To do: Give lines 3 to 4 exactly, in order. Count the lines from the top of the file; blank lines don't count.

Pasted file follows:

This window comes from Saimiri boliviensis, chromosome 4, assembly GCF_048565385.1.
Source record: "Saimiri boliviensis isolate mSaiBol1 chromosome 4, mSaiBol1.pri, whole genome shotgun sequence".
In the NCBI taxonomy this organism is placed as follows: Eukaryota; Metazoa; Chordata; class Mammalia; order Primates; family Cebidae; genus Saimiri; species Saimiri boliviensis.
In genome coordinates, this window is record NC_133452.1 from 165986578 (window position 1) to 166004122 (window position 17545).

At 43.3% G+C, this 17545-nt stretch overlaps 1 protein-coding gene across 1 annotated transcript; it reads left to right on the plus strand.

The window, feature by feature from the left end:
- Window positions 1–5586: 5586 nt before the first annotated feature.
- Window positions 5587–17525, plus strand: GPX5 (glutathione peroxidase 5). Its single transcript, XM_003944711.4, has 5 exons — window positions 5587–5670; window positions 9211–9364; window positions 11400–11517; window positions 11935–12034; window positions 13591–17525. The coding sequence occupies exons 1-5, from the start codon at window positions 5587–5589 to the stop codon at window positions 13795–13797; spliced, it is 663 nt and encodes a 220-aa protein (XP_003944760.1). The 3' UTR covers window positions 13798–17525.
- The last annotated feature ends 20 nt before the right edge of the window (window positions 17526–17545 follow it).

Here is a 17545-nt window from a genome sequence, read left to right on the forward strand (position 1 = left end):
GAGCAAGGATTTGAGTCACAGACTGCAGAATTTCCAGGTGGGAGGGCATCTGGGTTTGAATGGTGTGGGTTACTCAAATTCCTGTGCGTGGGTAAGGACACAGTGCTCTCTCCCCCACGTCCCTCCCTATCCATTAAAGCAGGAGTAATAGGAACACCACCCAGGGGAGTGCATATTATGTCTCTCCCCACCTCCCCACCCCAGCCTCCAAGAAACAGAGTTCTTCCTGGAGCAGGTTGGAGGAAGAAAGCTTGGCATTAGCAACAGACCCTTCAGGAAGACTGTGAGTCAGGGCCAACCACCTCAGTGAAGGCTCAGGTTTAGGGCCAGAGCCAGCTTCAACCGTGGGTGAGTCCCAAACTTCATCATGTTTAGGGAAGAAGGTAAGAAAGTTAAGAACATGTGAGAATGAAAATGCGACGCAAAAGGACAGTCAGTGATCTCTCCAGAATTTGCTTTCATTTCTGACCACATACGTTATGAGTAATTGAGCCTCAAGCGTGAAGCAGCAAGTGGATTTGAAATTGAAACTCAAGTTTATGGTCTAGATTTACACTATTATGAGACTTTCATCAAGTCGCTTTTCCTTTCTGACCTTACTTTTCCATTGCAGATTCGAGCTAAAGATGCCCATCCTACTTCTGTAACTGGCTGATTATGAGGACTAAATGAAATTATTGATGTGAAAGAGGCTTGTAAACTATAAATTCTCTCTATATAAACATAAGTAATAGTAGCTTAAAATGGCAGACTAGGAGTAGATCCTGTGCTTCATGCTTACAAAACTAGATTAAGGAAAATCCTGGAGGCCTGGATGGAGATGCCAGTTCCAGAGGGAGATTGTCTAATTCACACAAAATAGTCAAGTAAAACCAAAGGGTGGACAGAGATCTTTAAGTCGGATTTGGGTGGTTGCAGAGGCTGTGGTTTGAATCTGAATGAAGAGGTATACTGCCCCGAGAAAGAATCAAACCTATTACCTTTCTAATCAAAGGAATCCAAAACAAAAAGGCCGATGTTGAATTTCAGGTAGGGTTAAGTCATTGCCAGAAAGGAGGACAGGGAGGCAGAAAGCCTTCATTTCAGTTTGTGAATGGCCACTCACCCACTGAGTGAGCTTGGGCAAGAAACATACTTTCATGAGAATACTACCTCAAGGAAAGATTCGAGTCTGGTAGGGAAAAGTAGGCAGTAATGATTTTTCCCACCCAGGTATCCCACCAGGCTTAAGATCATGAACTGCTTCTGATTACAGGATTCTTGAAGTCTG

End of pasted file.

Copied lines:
In the NCBI taxonomy this organism is placed as follows: Eukaryota; Metazoa; Chordata; class Mammalia; order Primates; family Cebidae; genus Saimiri; species Saimiri boliviensis.
In genome coordinates, this window is record NC_133452.1 from 165986578 (window position 1) to 166004122 (window position 17545).